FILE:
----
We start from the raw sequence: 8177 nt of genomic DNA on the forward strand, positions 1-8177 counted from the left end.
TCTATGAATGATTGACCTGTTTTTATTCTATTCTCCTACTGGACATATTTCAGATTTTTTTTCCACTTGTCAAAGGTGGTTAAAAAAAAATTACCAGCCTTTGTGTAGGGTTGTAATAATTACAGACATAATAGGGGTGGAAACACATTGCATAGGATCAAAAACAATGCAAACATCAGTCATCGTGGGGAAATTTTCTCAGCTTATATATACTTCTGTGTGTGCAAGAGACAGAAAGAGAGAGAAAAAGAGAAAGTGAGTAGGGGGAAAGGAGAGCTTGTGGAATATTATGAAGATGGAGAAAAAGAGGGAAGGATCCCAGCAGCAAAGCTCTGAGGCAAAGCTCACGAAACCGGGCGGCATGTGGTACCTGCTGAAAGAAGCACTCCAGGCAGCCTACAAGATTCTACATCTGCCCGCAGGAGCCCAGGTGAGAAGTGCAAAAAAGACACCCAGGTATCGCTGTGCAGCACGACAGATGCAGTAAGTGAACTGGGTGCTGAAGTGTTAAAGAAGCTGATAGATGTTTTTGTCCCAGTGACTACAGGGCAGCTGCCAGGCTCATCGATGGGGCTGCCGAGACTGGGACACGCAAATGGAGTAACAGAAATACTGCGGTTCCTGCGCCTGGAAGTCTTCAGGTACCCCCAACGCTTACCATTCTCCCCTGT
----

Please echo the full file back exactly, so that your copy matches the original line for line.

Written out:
We start from the raw sequence: 8177 nt of genomic DNA on the forward strand, positions 1-8177 counted from the left end.
TCTATGAATGATTGACCTGTTTTTATTCTATTCTCCTACTGGACATATTTCAGATTTTTTTTCCACTTGTCAAAGGTGGTTAAAAAAAAATTACCAGCCTTTGTGTAGGGTTGTAATAATTACAGACATAATAGGGGTGGAAACACATTGCATAGGATCAAAAACAATGCAAACATCAGTCATCGTGGGGAAATTTTCTCAGCTTATATATACTTCTGTGTGTGCAAGAGACAGAAAGAGAGAGAAAAAGAGAAAGTGAGTAGGGGGAAAGGAGAGCTTGTGGAATATTATGAAGATGGAGAAAAAGAGGGAAGGATCCCAGCAGCAAAGCTCTGAGGCAAAGCTCACGAAACCGGGCGGCATGTGGTACCTGCTGAAAGAAGCACTCCAGGCAGCCTACAAGATTCTACATCTGCCCGCAGGAGCCCAGGTGAGAAGTGCAAAAAAGACACCCAGGTATCGCTGTGCAGCACGACAGATGCAGTAAGTGAACTGGGTGCTGAAGTGTTAAAGAAGCTGATAGATGTTTTTGTCCCAGTGACTACAGGGCAGCTGCCAGGCTCATCGATGGGGCTGCCGAGACTGGGACACGCAAATGGAGTAACAGAAATACTGCGGTTCCTGCGCCTGGAAGTCTTCAGGTACCCCCAACGCTTACCATTCTCCCCTGT